ACORN heads back to the streets to protest mortgage practices
This article first appeared in the St. Louis Beacon, June 29, 2009 - Days after its court case with the state of Missouri was settled, ACORN is heading back to the streets.
Local members of ACORN (Association of Community Organizations for Reform Now) and its allies plan to hold a protest shortly before noon Tuesday outside the St. Louis Federal Reserve, 411 Locust Street. Their targets are several mortgage companies who are not participating in President Barack Obama's voluntary program -- called Making Home Affordable -- aimed at helping eligible homeowners refinance or modify the terms of their home loans.
The St. Louis protest is to be outside the Federal Reserve because none of the mortgage-company targets have offices here.
The St. Louis protest is among 15-20 to held at the same time in other major cities across the country. However, St. Louis is the only Missouri city among them.
The protest singles out four major mortgage companies who aren't participating, including Goldman Sachs.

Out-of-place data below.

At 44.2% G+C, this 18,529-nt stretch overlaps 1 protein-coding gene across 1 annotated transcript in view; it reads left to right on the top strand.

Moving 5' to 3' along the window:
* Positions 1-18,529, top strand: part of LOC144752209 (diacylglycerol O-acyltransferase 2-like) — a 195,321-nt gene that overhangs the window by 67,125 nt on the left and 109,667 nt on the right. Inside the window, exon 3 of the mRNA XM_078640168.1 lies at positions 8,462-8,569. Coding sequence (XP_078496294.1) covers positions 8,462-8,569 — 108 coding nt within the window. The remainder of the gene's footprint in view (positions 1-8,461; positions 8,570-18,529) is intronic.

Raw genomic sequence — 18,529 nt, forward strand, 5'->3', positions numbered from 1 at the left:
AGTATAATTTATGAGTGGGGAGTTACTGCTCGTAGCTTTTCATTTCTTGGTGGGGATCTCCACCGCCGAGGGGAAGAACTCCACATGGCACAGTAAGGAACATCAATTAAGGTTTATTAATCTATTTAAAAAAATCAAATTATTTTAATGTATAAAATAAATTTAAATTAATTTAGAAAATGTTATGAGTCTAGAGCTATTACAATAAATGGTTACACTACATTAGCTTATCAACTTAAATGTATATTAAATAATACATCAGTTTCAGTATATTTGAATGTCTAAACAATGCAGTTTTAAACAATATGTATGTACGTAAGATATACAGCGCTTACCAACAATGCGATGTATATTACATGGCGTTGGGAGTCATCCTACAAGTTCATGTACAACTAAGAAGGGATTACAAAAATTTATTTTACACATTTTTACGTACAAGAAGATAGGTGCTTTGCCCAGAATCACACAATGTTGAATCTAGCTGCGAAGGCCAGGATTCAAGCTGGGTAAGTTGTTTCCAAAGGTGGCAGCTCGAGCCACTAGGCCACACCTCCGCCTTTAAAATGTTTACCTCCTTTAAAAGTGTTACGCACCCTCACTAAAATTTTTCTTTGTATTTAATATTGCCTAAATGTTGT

Glenn Burleigh with St. Louis ACORN said some of the companies are taking federal aid. "They're still in existence because of our tax dollars, yet they're refusing to participate in the mortgage modification program," he said.
Tuesday's protest comes just days after ACORN settled a court case with the state of Missouri, which led to the state paying $450,000 in legal fees to the advocacy group and its allies. That case involved the inavailability of voter registrations at some government social-service agencies. The Missouri Republican Party has condemned the settlement.
In any case, Tuesday's action has nothing to do with voting. And that's what ACORN officials would prefer, particularly in light of past controversies and some convictions over fraudulent registrations collected by some ACORN volunteers.
"Much to our internal chagrin, we've been labeled the 'voting people,'" Burleigh said. For good or ill, Tuesday's action may help change that.